For the first time in its over 70 year history, UNICEF are helping to feed UK children during the Coronavirus crisis. 

The UN agency that provides humanitarian aid and fights for the rights of children in over 190 countries and territories declared a domestic emergency response on Wednesday in the UK after seeing food inequality rise dramatically. 

In October, the UK government voted against extending free school meals outside of term time sparking outrage and a petition calling for the end of public money supporting MP’s meals. The petition gained over 1.2 million signatures. 

UNICEF have now guaranteed a grant of £25,000 to the registered charity School Food Matters. The charity aims to teach children about food and strives to improve the accessibility to healthy and nutritious meals that every child should have a right to. They also deliver fully funded education programmes to schools. School Food Matters will use the £25,000 grant to supply 18,000 healthy breakfasts to 25 schools in the severely hit area of Southwark, South London. These nutritious breakfasts will be provided over both the Christmas holidays and February half-term. 

School Food Matters had a devastatingly high response to their summer breakfast boxes programmes, suggesting the harsh reality of some families struggling to feed their children.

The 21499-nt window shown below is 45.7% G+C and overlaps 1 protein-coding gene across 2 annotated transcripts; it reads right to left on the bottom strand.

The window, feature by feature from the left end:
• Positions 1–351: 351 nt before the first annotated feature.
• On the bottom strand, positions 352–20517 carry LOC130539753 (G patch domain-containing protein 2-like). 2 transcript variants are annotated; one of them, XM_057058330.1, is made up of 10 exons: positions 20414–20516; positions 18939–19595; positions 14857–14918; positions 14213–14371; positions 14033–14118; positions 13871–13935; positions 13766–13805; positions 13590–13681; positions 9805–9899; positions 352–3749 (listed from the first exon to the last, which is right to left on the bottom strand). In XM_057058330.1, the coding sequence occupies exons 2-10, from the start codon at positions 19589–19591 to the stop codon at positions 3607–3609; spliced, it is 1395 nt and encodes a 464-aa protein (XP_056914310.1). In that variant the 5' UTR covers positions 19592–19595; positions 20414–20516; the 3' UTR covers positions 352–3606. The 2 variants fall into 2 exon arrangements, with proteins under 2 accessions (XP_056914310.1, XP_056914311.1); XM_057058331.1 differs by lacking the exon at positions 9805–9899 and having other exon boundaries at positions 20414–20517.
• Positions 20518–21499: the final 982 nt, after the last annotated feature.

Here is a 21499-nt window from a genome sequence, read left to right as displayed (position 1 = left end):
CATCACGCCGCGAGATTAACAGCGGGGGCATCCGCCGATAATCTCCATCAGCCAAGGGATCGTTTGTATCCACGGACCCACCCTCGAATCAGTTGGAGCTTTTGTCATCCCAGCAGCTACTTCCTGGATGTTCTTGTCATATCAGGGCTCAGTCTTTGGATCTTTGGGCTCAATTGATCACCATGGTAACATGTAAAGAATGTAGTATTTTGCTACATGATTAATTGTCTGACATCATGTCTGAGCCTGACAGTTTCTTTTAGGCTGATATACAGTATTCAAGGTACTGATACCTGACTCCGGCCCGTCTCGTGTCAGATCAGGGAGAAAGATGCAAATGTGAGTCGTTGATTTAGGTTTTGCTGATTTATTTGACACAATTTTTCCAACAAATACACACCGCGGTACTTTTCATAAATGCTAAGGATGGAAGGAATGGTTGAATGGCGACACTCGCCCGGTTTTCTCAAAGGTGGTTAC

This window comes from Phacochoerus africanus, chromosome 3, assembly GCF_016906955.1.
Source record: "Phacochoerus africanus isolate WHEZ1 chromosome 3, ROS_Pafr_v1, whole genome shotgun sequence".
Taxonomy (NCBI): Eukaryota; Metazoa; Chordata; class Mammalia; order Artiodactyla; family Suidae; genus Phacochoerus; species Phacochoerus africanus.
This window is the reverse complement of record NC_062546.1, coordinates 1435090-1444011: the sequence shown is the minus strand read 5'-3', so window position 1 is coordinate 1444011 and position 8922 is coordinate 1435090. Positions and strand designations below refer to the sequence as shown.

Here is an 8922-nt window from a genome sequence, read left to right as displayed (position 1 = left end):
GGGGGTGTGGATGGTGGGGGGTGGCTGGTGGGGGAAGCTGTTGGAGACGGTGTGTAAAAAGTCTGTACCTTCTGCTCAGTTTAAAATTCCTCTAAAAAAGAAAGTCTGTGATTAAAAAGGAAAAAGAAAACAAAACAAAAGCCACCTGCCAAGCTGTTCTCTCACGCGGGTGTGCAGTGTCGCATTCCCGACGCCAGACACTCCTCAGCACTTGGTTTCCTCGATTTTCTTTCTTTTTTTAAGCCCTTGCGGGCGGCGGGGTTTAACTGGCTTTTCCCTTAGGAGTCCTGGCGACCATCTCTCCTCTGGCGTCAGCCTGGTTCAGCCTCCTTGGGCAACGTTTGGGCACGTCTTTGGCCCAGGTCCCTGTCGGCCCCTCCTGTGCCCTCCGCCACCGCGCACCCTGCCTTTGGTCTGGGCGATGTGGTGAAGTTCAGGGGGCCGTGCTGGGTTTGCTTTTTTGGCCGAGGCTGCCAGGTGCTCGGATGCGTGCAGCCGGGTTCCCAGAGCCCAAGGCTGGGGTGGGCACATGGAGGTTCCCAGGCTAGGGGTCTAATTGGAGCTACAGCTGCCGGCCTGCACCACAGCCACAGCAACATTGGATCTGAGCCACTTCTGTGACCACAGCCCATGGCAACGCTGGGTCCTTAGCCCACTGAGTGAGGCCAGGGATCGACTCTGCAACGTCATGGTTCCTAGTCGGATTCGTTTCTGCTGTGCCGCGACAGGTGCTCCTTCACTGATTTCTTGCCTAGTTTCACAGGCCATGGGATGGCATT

Founder and chief executive, Stephanie Slater said “we’re so grateful to UNICEF for providing this timely funding. By providing breakfast boxes, families know that their children will have a great start to the day with a healthy breakfast.” 

Leader of the House of Commons, Jacob Rees-Mogg has slammed UNICEFS’ intervention claiming it “a political stunt of the lowest order.” 

He went on to argue that UNICEF should be looking after the children of the most poverty stricken and deprived countries and not making “cheap, political points of this kind.”

The opposition MP’s hit back at Rees-Moggs’ comments with Labours deputy leader, Angela Rayner saying “the only people who should be ashamed of themselves are Boris Johnson and the rest of his government for letting our children go hungry.” 

Data published this year by the International Monetary Funds World Economic Database placed the UK as the sixth richest country in the world. 

“Our children should not be forced to rely on a charity that usually works in war zones and in response to humanitarian disasters,” Rayner said. 

Meanwhile Labour MP, Zarah Sultana responded that “while children go hungry, a wealthy few enjoy obscene riches.” 

SNP’s Tommy Sheppard said “it is astonishing that these comments are coming from the same government that had to be publicly shamed into following Scotland’s lead and providing free school meals for children over the holidays.” 

Food delivery firm Abel&Cole will also provide School Food Matters with 1.2 tonnes of fruit and vegetables worth £4,500 to include in their breakfast boxes.